#### Abstract

In this study, a new parametric method is proposed to rank intuitionistic fuzzy numbers in a general form. One of the advantages of the proposed method is that the decision maker’s idea is taken into account by selecting appropriate amounts of decision level and hesitation degree parameters. In some illustrative examples, the superiority of the proposed method over some other approaches is demonstrated. Furthermore, to show the ability of the method to solve intuitionistic fuzzy optimization problems, the proposed method is applied to solve intuitionistic fuzzy network data envelopment analysis (IFNDEA) problems. Also, in three appropriate examples, the validity of the suggested method and its capacity to solve real-world problems are illustrated.

#### 1. Introduction

Intuitionistic fuzzy sets (IFSs), first proposed by Atanassov [1, 2], are a generalization of Zadeh’s fuzzy sets [3, 4] to model noncrisp and uncertain sets. For these sets, we define both membership and nonmembership functions. In this case, we will be able to define a hesitation function that is the difference between the “membership function” and “one minus nonmembership function.” Thus, by IFSs, we can efficiently model imperfect information. Many researchers provided enormous works on IFSs in both theory and applications (see e.g., [5–8]). As an application, Akram et al. [9] proposed a novel decision-making method based on hypergraphs in the intuitionistic fuzzy environment and applied it to real-life problems.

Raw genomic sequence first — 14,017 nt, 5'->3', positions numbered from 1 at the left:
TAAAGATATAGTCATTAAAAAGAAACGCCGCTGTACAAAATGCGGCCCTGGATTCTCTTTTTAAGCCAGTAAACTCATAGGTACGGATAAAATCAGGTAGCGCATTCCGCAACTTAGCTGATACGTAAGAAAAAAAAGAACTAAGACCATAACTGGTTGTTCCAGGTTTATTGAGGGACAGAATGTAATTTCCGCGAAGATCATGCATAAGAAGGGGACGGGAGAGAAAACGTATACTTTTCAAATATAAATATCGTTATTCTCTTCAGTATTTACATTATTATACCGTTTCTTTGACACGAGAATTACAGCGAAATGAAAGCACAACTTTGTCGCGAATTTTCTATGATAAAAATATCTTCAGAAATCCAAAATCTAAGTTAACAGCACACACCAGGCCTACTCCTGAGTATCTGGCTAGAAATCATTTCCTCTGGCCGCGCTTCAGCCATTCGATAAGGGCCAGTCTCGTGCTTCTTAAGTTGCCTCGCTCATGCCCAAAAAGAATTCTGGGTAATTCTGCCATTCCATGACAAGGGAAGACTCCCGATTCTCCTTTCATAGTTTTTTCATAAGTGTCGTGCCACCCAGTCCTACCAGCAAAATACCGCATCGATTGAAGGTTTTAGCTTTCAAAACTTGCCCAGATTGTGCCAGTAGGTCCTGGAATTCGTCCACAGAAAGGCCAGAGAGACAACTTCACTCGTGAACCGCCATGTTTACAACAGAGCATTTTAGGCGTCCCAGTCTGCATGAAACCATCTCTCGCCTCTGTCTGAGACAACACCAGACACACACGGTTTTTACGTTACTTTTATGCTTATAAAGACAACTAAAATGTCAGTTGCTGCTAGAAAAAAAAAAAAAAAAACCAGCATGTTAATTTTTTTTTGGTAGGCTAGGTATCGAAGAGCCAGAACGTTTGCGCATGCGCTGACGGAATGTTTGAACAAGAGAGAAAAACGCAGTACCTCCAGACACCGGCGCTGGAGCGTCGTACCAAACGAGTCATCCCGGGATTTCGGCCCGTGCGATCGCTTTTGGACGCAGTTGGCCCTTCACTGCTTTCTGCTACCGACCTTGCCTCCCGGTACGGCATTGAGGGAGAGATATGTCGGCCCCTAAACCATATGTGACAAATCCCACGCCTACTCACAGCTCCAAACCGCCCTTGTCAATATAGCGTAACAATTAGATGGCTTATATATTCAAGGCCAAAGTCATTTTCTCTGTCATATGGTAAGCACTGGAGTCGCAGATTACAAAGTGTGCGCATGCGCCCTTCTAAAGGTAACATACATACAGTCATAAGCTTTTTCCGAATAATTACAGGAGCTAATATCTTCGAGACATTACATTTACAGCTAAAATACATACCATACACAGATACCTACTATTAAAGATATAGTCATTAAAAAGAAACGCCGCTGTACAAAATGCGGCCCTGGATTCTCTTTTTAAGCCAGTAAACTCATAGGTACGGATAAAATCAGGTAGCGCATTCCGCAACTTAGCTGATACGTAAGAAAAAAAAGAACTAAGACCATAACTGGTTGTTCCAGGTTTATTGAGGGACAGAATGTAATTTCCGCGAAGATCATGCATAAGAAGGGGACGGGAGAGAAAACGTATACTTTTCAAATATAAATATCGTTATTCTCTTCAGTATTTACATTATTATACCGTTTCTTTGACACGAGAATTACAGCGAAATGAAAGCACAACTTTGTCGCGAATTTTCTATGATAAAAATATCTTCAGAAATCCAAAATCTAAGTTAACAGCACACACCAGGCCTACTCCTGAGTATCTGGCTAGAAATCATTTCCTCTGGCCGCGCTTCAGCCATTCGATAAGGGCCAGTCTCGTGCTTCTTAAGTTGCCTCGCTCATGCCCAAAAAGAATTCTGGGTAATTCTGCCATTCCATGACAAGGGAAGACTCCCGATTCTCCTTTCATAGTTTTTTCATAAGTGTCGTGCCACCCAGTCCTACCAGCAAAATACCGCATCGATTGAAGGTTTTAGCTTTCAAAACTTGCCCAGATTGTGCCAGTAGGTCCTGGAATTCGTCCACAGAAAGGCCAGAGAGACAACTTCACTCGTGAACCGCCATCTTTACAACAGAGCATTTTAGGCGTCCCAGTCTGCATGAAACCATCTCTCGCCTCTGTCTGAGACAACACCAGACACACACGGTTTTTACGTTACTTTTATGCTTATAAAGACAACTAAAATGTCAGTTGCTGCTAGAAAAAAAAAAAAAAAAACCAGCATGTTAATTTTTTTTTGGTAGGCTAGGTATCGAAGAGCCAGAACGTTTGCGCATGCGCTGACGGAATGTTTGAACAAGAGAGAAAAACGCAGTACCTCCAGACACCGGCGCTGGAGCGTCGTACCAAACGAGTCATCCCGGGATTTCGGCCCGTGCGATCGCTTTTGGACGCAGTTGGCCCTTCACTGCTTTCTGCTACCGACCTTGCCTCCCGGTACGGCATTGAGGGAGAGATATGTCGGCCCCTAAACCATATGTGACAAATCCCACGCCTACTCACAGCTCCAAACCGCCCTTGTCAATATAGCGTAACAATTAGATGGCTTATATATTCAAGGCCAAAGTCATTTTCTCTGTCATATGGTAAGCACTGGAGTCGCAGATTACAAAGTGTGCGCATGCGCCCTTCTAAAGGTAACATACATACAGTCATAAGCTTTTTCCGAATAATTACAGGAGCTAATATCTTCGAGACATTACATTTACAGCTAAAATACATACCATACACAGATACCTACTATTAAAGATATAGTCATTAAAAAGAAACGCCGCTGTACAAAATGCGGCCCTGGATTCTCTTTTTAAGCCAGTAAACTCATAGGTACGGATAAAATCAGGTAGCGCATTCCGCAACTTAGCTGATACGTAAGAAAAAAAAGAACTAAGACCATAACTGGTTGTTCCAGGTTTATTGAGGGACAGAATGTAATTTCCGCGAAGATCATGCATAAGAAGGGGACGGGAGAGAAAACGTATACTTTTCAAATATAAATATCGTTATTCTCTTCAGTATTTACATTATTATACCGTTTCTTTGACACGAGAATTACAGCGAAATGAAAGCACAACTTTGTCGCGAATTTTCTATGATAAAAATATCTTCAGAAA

In 1994, by proposing intuitionistic fuzzy numbers (IFNs), Burillo et al. [10] generalized a fuzzy numbers concept and paved the way for applying intuitionistic fuzzy logic in real-life problems such as decision-making and risk analysis. For example, Liu and Wang [11] and Wang and Liu [12] proposed new Schweizer–Sklar Maclaurin and Einstein operation rules for IFNs and applied them to solve real-life decision-making problems.